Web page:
SideWalk Ghosts / Interview 98: It’s a Pleasure to Meet a Good Father

365 has posed this question, what is a stranger?

In the beginning of my journey, I was resolute that a stranger is a person who is completely isolated from my circle of influence. And although this is still a major part of my quest in meeting my friends, I have come to realize that there are so many more strangers around me, ones that this rule is overlooking.

I’m a compulsive kind of guy. That compulsion has been both an asset and a barrier to me. Why do I share this character trait with you?

For the first sixty days of 365, as a said above, I worked by the steadfast rule, “A stranger is a person who it completely isolated from my circle of influence.”

At 98 days, I now know that my stranger rule is flawed. There are so many more levels of strangers that I have rudely ignored, one’s that at many times are closest to us. For that reason I have defined several more levels of strangers.

There are strangers amongst us:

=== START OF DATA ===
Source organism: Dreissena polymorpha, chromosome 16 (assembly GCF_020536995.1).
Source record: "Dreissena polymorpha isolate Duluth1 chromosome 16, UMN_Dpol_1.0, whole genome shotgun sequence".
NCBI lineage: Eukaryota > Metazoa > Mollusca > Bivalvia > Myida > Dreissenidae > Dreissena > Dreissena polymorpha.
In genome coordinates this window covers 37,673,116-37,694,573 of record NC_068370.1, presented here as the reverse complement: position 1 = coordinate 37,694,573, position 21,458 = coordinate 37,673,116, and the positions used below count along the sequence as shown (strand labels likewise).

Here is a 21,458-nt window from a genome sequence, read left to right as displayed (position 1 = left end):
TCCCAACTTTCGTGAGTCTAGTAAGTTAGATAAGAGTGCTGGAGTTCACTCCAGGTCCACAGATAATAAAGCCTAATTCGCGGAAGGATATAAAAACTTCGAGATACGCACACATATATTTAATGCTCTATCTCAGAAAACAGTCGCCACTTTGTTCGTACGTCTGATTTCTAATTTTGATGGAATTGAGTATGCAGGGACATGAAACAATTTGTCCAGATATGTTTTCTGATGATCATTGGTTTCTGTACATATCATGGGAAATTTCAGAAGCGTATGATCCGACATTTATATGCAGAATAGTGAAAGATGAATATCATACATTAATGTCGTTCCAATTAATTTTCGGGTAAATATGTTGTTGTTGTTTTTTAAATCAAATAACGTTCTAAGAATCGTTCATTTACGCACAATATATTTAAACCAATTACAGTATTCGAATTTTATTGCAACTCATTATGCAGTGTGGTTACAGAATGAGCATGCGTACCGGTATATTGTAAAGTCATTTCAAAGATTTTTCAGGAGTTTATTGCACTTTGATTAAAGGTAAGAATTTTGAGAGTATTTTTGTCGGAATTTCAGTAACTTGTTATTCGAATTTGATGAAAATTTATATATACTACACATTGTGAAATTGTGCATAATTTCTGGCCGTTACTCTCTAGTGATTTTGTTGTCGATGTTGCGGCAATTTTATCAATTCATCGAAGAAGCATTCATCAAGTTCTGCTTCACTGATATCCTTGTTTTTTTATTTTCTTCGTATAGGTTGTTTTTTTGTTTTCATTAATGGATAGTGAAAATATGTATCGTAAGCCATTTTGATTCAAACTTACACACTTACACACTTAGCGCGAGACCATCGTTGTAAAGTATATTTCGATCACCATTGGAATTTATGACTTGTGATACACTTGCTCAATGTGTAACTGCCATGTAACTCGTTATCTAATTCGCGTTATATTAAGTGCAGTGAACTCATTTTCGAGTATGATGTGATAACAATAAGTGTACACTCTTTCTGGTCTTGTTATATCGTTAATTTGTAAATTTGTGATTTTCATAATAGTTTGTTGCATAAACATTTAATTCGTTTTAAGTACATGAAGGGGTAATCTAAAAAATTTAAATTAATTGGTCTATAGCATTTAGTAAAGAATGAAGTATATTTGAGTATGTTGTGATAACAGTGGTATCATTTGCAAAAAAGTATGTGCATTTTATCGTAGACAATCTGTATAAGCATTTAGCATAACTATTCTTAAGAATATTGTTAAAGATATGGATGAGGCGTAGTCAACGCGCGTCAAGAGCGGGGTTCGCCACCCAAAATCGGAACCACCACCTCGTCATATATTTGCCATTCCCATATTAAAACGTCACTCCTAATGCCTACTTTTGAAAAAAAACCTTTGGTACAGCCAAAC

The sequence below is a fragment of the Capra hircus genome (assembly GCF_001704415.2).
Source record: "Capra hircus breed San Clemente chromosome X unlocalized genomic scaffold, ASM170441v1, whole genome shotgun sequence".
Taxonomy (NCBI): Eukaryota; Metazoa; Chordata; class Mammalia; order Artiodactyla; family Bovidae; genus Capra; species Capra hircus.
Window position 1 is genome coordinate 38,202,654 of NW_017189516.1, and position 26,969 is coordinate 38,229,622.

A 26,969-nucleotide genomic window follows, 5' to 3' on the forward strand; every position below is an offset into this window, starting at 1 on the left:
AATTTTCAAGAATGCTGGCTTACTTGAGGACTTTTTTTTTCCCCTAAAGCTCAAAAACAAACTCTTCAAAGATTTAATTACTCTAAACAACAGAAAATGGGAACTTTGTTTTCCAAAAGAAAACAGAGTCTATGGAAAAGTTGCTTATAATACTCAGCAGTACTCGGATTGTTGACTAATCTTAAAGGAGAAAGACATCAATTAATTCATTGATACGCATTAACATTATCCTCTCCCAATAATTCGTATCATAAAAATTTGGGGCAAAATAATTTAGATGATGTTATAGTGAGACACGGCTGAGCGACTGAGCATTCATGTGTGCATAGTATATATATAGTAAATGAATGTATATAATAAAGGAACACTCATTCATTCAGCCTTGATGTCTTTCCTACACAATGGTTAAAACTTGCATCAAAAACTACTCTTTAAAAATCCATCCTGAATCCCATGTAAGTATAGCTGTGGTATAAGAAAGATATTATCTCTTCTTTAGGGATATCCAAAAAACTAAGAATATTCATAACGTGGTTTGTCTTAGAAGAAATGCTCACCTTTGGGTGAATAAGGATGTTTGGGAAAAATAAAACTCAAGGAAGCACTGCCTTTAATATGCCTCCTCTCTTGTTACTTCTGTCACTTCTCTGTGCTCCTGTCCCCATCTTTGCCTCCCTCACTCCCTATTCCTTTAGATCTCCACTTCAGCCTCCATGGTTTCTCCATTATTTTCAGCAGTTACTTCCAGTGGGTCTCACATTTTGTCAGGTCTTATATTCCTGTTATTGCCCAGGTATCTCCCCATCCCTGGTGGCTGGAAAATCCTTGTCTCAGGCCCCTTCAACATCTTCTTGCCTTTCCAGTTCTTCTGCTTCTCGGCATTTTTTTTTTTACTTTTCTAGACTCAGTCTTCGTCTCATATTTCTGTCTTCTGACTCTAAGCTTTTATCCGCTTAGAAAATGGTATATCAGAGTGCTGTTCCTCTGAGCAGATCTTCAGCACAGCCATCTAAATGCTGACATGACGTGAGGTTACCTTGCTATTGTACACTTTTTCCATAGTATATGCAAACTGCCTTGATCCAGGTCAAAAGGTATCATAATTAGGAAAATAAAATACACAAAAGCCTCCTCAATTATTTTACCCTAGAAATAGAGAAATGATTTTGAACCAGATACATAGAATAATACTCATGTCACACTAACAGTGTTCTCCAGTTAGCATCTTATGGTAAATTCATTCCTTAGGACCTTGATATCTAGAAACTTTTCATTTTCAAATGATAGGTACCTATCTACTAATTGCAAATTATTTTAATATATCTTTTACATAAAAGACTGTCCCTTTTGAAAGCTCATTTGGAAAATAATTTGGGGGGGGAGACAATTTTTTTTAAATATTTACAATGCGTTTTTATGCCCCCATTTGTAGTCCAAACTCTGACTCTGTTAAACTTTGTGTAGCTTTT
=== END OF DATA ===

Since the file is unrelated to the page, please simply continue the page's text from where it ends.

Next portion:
Take for example the story of Nikki (For The Love Of Dogs), our dog groomer. I’ve known her by name for over twelve years, yet until recently, when she became a 365 friend, I had no idea of who she was. Now we are truly friends.

Our personal networks are filled with strangers:
It’s easy to overlook these strangers by association, often failing to open our eyes in allowing ourselves to reach out to them. I think of the referral that my daughter’s art teacher shared when she introducing me to the fire dancers of  “Welcome To Our Neighborhood,” Or Is That? “There’s A Fire In My Pocket!” An experience that I can truly say broadened my understanding of the commitment of real friendship and the importance of community.